Customer Reviews for

Justice Hall (Mary Russell and Sherlock Holmes Series #6)

Average Rating 4.5
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Most Helpful Favorable Review

3 out of 3 people found this review helpful.

A reviewer

I thought this book was excellent, especially in connection with O, Jerusalem (which was also amazing.) In fact, that was one of the things I appreciated about this installment - we got to see more of some great characters besides Russell and Holmes. This is by far on...
I thought this book was excellent, especially in connection with O, Jerusalem (which was also amazing.) In fact, that was one of the things I appreciated about this installment - we got to see more of some great characters besides Russell and Holmes. This is by far one of my favorite books in this series

posted by Anonymous on July 4, 2007

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Most Helpful Critical Review

1 out of 1 people found this review helpful.

Where's Sherlock

I was a little disappointed in this effort by Ms. King. While I think it to be a fairly good Mary Russell yarn, the author seems to have forgotten about Sherlock Holmes. He does appear in the work, but only as an aside to Mary, Marsh, Alister and several other charactor...
I was a little disappointed in this effort by Ms. King. While I think it to be a fairly good Mary Russell yarn, the author seems to have forgotten about Sherlock Holmes. He does appear in the work, but only as an aside to Mary, Marsh, Alister and several other charactors. I read 'The Beekeeper's Apprentice' simply because it was Sherlock by a new author. I read the rest of the series because I thought I was lucky enough to find a writer who seemed to be able to captute the essence of Sherlock Holmes. I will read the next book by Ms. King when it is written and released, hoping that she will find Sherlock once more.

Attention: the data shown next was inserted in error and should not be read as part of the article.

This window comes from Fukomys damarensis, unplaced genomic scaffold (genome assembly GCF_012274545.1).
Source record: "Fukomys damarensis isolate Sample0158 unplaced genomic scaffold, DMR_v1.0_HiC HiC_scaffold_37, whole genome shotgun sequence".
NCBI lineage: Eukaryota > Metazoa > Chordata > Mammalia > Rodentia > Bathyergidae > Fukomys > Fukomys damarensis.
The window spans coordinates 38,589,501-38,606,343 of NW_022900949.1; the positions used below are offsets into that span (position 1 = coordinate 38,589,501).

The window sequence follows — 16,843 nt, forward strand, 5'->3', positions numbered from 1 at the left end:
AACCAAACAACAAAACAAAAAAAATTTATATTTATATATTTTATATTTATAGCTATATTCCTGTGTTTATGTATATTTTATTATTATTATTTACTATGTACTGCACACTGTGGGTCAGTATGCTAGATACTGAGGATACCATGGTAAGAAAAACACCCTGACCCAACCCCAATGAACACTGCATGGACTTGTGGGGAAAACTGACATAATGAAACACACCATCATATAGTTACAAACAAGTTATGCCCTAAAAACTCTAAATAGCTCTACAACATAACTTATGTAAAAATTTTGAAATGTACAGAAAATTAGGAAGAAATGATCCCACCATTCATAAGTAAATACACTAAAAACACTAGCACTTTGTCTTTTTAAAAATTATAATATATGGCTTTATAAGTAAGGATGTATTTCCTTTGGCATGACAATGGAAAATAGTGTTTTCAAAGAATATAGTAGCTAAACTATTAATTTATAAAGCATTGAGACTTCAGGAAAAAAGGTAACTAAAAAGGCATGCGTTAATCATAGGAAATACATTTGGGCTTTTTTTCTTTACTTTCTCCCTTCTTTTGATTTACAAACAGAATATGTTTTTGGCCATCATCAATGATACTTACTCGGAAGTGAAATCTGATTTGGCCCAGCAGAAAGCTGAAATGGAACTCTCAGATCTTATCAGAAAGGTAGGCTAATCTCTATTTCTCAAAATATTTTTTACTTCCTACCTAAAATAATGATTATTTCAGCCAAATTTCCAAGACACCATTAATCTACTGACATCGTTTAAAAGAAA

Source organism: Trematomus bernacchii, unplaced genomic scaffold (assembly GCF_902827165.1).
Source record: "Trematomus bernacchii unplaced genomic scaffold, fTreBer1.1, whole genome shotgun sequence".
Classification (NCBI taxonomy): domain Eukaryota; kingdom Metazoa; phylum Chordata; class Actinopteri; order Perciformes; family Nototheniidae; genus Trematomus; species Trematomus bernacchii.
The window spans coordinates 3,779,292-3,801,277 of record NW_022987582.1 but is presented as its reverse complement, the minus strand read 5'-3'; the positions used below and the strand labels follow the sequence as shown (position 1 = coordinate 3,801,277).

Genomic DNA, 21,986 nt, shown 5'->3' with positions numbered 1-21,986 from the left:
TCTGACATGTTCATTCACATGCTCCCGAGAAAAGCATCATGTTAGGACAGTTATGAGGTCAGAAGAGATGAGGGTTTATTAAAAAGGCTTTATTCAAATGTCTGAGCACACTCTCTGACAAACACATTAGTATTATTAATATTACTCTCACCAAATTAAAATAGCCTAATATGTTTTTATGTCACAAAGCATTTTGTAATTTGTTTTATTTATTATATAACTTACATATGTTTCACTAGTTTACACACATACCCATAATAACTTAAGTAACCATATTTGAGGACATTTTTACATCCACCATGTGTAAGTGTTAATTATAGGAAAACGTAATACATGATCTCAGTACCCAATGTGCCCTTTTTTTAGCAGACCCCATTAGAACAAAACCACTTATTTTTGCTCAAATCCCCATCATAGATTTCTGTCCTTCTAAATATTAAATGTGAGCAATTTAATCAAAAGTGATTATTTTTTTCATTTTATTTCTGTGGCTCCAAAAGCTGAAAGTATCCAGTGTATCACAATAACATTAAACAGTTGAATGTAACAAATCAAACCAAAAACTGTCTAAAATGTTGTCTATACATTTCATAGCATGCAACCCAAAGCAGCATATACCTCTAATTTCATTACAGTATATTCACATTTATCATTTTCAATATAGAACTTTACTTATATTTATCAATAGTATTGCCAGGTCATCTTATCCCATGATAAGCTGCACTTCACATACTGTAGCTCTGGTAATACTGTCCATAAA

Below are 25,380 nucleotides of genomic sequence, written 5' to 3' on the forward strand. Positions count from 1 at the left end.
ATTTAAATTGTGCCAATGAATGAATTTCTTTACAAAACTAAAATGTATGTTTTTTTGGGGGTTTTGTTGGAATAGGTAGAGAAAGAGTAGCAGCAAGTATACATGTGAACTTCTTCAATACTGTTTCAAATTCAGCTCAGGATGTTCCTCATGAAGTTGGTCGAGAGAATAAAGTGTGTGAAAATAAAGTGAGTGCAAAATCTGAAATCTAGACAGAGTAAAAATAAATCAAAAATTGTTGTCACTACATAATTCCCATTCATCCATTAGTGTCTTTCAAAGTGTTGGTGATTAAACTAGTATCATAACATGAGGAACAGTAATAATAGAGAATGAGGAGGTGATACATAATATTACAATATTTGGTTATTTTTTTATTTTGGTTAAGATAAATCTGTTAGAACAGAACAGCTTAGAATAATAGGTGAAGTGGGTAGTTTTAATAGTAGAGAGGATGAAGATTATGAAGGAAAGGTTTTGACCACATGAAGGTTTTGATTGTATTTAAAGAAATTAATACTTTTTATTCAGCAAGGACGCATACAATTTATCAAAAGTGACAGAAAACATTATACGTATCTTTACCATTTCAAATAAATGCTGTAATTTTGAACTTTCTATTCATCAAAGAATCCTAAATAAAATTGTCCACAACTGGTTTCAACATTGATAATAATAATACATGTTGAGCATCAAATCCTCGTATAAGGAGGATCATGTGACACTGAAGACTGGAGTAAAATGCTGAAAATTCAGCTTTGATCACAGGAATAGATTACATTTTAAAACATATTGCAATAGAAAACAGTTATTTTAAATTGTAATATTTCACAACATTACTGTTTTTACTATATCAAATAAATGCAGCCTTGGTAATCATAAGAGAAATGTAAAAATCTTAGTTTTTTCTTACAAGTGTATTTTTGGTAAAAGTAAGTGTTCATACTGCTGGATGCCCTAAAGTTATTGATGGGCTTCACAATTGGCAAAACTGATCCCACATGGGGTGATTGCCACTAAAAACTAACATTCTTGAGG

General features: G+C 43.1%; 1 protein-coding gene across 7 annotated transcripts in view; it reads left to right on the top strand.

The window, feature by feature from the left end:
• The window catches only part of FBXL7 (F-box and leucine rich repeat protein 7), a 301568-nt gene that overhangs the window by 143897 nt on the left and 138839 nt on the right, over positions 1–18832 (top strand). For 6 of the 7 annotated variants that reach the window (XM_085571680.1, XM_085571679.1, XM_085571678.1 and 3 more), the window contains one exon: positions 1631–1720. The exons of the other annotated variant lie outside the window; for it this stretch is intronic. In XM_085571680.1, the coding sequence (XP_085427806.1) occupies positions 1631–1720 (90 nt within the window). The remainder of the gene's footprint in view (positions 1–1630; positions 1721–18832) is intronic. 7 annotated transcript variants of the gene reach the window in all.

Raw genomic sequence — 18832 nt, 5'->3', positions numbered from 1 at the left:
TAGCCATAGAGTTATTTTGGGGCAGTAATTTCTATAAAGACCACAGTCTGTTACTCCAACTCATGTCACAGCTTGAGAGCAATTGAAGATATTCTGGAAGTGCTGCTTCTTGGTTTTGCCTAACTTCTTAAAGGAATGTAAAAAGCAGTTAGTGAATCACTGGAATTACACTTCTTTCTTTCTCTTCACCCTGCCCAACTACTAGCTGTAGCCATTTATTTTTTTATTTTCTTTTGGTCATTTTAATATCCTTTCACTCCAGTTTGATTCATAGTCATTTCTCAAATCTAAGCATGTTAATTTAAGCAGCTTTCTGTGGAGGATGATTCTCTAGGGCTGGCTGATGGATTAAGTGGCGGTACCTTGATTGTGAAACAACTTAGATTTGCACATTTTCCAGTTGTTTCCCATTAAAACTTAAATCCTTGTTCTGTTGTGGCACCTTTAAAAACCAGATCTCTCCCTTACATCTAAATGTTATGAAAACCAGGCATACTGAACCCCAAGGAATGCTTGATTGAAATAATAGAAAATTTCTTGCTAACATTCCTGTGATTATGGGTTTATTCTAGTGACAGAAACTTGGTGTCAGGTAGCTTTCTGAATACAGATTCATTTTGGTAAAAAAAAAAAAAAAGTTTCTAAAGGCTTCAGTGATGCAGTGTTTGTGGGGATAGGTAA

posted by Anonymous on May 3, 2002

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  • Anonymous

    Posted July 4, 2007

    A reviewer

    I thought this book was excellent, especially in connection with O, Jerusalem (which was also amazing.) In fact, that was one of the things I appreciated about this installment - we got to see more of some great characters besides Russell and Holmes. This is by far one of my favorite books in this series

    3 out of 3 people found this review helpful.

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  • Anonymous

    Posted March 26, 2005

    My favorite since Monstrous Regiment of Women!

    I loved JUSTICE HALL. I thought the mystery itself, the dialogue, the twists and shocks, the compelling emotional drama all set it above the last two installments. I haven't enjoyed one of Ms. King's Mary Russell novels so much since the third. I am a big fan and can't wait to read THE GAME.

    2 out of 2 people found this review helpful.

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  • Posted February 17, 2013